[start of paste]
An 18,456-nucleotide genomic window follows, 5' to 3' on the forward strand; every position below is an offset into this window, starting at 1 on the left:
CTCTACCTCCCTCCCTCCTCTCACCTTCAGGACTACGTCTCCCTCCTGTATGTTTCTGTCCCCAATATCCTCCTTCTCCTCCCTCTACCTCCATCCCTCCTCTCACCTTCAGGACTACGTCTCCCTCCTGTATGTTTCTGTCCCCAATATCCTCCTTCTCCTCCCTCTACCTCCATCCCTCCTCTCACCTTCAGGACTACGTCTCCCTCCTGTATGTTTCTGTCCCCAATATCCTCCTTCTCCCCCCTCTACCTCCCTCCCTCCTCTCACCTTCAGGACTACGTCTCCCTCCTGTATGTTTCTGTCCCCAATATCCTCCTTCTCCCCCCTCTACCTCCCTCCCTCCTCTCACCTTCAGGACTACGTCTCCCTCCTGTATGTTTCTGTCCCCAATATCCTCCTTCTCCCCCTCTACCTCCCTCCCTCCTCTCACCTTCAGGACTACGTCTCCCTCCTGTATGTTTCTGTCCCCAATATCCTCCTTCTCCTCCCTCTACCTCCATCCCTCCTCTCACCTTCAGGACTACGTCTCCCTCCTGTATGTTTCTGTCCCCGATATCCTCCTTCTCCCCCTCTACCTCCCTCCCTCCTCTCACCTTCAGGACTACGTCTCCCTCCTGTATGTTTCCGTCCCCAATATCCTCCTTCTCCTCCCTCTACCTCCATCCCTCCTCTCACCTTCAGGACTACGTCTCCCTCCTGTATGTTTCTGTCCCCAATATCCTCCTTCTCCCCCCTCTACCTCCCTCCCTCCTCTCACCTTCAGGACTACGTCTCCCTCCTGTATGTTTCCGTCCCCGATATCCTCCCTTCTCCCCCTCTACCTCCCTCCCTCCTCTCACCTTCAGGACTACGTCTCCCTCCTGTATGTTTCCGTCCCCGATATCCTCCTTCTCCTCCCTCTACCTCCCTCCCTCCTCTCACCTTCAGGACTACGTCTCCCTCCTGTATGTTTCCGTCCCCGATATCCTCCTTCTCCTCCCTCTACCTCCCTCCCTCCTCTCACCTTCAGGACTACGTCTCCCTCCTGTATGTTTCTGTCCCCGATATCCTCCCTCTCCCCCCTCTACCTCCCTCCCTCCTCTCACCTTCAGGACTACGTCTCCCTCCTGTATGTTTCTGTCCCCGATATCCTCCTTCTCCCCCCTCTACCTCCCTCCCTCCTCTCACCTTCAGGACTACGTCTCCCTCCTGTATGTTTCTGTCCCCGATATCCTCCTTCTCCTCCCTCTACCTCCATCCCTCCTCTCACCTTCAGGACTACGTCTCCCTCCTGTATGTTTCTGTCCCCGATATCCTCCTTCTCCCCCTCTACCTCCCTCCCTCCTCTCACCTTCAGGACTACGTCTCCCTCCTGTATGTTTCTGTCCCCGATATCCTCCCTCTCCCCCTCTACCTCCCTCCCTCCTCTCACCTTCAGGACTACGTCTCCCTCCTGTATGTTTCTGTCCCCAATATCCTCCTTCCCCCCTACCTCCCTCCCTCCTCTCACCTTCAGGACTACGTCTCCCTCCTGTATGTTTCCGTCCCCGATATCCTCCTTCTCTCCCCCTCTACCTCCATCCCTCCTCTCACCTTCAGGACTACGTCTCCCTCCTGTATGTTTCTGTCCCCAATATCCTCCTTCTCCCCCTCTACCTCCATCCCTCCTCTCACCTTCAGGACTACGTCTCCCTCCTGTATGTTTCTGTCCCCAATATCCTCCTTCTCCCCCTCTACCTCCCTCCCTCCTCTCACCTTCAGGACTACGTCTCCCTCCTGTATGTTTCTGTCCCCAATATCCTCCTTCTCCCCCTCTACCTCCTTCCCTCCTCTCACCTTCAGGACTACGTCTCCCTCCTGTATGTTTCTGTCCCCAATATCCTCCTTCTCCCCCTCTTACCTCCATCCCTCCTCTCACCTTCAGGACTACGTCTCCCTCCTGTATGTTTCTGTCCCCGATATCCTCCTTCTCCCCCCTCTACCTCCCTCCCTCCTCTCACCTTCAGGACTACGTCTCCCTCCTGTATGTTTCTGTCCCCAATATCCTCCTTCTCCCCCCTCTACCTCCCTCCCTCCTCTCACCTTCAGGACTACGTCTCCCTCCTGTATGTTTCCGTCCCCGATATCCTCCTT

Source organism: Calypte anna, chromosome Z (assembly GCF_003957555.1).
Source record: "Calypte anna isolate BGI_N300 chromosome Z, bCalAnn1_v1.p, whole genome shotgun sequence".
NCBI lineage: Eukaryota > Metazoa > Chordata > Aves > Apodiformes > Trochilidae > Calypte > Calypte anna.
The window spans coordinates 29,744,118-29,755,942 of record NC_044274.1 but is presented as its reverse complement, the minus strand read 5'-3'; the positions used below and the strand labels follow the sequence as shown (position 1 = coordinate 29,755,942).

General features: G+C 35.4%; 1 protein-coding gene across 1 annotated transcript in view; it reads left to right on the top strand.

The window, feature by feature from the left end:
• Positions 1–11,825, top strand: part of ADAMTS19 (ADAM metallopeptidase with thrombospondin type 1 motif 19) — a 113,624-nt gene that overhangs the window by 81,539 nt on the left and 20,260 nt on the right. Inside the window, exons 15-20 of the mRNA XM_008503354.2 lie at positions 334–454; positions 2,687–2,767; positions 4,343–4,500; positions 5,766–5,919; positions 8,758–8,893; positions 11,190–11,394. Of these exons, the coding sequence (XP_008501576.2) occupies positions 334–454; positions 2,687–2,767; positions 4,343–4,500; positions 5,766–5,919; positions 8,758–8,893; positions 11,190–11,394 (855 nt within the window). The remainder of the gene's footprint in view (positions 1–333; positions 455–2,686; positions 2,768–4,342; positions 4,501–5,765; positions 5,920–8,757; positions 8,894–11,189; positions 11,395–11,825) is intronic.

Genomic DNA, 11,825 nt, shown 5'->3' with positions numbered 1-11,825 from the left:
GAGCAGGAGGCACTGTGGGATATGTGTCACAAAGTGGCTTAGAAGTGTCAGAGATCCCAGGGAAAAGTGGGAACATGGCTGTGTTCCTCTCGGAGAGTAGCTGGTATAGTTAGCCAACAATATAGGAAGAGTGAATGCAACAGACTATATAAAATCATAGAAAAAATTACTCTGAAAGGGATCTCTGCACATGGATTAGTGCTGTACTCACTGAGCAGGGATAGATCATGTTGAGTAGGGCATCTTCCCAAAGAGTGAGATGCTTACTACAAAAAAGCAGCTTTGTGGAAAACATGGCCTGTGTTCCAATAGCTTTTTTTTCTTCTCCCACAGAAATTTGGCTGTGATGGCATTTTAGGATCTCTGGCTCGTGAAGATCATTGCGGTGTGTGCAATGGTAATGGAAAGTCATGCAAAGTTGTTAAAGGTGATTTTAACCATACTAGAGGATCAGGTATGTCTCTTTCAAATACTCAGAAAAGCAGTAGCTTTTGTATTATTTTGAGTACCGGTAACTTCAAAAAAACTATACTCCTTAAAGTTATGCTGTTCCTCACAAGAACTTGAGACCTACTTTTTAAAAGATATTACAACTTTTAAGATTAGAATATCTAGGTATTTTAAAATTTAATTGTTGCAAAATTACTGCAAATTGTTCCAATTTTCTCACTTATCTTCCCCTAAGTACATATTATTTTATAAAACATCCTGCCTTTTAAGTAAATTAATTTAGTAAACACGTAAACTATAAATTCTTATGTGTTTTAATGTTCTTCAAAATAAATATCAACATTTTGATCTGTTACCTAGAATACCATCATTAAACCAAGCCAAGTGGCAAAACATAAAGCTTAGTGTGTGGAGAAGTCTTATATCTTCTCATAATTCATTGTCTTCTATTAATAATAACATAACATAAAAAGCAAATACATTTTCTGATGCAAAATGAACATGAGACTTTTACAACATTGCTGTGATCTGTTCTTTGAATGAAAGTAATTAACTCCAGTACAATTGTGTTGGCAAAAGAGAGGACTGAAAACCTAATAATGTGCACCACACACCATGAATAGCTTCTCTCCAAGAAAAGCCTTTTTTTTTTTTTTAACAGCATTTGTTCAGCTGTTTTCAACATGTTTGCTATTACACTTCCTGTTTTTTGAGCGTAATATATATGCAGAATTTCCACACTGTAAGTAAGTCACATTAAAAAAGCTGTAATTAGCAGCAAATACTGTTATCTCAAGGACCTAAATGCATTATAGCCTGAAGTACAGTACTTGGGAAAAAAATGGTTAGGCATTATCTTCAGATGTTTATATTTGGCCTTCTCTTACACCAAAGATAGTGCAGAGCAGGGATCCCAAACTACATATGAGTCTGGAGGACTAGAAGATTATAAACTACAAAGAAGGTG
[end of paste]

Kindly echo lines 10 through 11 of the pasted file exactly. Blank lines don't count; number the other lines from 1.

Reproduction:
Genomic DNA, 11,825 nt, shown 5'->3' with positions numbered 1-11,825 from the left:
GAGCAGGAGGCACTGTGGGATATGTGTCACAAAGTGGCTTAGAAGTGTCAGAGATCCCAGGGAAAAGTGGGAACATGGCTGTGTTCCTCTCGGAGAGTAGCTGGTATAGTTAGCCAACAATATAGGAAGAGTGAATGCAACAGACTATATAAAATCATAGAAAAAATTACTCTGAAAGGGATCTCTGCACATGGATTAGTGCTGTACTCACTGAGCAGGGATAGATCATGTTGAGTAGGGCATCTTCCCAAAGAGTGAGATGCTTACTACAAAAAAGCAGCTTTGTGGAAAACATGGCCTGTGTTCCAATAGCTTTTTTTTCTTCTCCCACAGAAATTTGGCTGTGATGGCATTTTAGGATCTCTGGCTCGTGAAGATCATTGCGGTGTGTGCAATGGTAATGGAAAGTCATGCAAAGTTGTTAAAGGTGATTTTAACCATACTAGAGGATCAGGTATGTCTCTTTCAAATACTCAGAAAAGCAGTAGCTTTTGTATTATTTTGAGTACCGGTAACTTCAAAAAAACTATACTCCTTAAAGTTATGCTGTTCCTCACAAGAACTTGAGACCTACTTTTTAAAAGATATTACAACTTTTAAGATTAGAATATCTAGGTATTTTAAAATTTAATTGTTGCAAAATTACTGCAAATTGTTCCAATTTTCTCACTTATCTTCCCCTAAGTACATATTATTTTATAAAACATCCTGCCTTTTAAGTAAATTAATTTAGTAAACACGTAAACTATAAATTCTTATGTGTTTTAATGTTCTTCAAAATAAATATCAACATTTTGATCTGTTACCTAGAATACCATCATTAAACCAAGCCAAGTGGCAAAACATAAAGCTTAGTGTGTGGAGAAGTCTTATATCTTCTCATAATTCATTGTCTTCTATTAATAATAACATAACATAAAAAGCAAATACATTTTCTGATGCAAAATGAACATGAGACTTTTACAACATTGCTGTGATCTGTTCTTTGAATGAAAGTAATTAACTCCAGTACAATTGTGTTGGCAAAAGAGAGGACTGAAAACCTAATAATGTGCACCACACACCATGAATAGCTTCTCTCCAAGAAAAGCCTTTTTTTTTTTTTTAACAGCATTTGTTCAGCTGTTTTCAACATGTTTGCTATTACACTTCCTGTTTTTTGAGCGTAATATATATGCAGAATTTCCACACTGTAAGTAAGTCACATTAAAAAAGCTGTAATTAGCAGCAAATACTGTTATCTCAAGGACCTAAATGCATTATAGCCTGAAGTACAGTACTTGGGAAAAAAATGGTTAGGCATTATCTTCAGATGTTTATATTTGGCCTTCTCTTACACCAAAGATAGTGCAGAGCAGGGATCCCAAACTACATATGAGTCTGGAGGACTAGAAGATTATAAACTACAAAGAAGGTG